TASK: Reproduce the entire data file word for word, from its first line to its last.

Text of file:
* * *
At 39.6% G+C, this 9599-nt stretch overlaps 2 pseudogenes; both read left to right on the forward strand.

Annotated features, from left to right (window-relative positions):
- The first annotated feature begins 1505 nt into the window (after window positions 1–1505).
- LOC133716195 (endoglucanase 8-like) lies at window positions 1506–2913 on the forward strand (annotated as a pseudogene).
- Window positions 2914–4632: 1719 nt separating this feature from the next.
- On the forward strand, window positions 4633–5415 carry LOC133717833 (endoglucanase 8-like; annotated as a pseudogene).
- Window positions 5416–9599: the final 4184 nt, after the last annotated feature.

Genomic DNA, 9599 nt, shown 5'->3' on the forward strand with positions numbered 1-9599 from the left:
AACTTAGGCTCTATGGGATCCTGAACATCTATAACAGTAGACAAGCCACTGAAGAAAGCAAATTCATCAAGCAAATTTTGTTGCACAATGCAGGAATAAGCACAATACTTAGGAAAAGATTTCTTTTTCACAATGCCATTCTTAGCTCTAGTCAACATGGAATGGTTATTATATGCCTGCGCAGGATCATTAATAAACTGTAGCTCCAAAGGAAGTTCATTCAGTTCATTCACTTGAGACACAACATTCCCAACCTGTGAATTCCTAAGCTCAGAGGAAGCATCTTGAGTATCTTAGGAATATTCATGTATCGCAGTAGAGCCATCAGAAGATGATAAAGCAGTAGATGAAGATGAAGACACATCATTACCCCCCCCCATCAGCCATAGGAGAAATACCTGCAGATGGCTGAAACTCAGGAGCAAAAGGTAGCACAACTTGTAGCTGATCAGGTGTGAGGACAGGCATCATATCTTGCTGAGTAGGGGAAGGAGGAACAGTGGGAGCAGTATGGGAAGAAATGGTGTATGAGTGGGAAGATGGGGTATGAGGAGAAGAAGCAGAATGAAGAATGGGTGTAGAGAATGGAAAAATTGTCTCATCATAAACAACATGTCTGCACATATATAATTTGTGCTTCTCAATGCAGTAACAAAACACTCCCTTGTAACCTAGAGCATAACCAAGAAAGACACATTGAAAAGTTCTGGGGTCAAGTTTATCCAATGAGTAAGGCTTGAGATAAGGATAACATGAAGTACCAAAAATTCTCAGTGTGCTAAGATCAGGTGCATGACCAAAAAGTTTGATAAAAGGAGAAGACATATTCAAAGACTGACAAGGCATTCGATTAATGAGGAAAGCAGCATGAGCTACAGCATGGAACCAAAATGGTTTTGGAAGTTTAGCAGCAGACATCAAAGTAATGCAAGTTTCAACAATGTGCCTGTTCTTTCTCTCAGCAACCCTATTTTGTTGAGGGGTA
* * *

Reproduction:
At 39.6% G+C, this 9599-nt stretch overlaps 2 pseudogenes; both read left to right on the forward strand.

Annotated features, from left to right (window-relative positions):
- The first annotated feature begins 1505 nt into the window (after window positions 1–1505).
- LOC133716195 (endoglucanase 8-like) lies at window positions 1506–2913 on the forward strand (annotated as a pseudogene).
- Window positions 2914–4632: 1719 nt separating this feature from the next.
- On the forward strand, window positions 4633–5415 carry LOC133717833 (endoglucanase 8-like; annotated as a pseudogene).
- Window positions 5416–9599: the final 4184 nt, after the last annotated feature.

Genomic DNA, 9599 nt, shown 5'->3' on the forward strand with positions numbered 1-9599 from the left:
AACTTAGGCTCTATGGGATCCTGAACATCTATAACAGTAGACAAGCCACTGAAGAAAGCAAATTCATCAAGCAAATTTTGTTGCACAATGCAGGAATAAGCACAATACTTAGGAAAAGATTTCTTTTTCACAATGCCATTCTTAGCTCTAGTCAACATGGAATGGTTATTATATGCCTGCGCAGGATCATTAATAAACTGTAGCTCCAAAGGAAGTTCATTCAGTTCATTCACTTGAGACACAACATTCCCAACCTGTGAATTCCTAAGCTCAGAGGAAGCATCTTGAGTATCTTAGGAATATTCATGTATCGCAGTAGAGCCATCAGAAGATGATAAAGCAGTAGATGAAGATGAAGACACATCATTACCCCCCCCCATCAGCCATAGGAGAAATACCTGCAGATGGCTGAAACTCAGGAGCAAAAGGTAGCACAACTTGTAGCTGATCAGGTGTGAGGACAGGCATCATATCTTGCTGAGTAGGGGAAGGAGGAACAGTGGGAGCAGTATGGGAAGAAATGGTGTATGAGTGGGAAGATGGGGTATGAGGAGAAGAAGCAGAATGAAGAATGGGTGTAGAGAATGGAAAAATTGTCTCATCATAAACAACATGTCTGCACATATATAATTTGTGCTTCTCAATGCAGTAACAAAACACTCCCTTGTAACCTAGAGCATAACCAAGAAAGACACATTGAAAAGTTCTGGGGTCAAGTTTATCCAATGAGTAAGGCTTGAGATAAGGATAACATGAAGTACCAAAAATTCTCAGTGTGCTAAGATCAGGTGCATGACCAAAAAGTTTGATAAAAGGAGAAGACATATTCAAAGACTGACAAGGCATTCGATTAATGAGGAAAGCAGCATGAGCTACAGCATGGAACCAAAATGGTTTTGGAAGTTTAGCAGCAGACATCAAAGTAATGCAAGTTTCAACAATGTGCCTGTTCTTTCTCTCAGCAACCCTATTTTGTTGAGGGGTA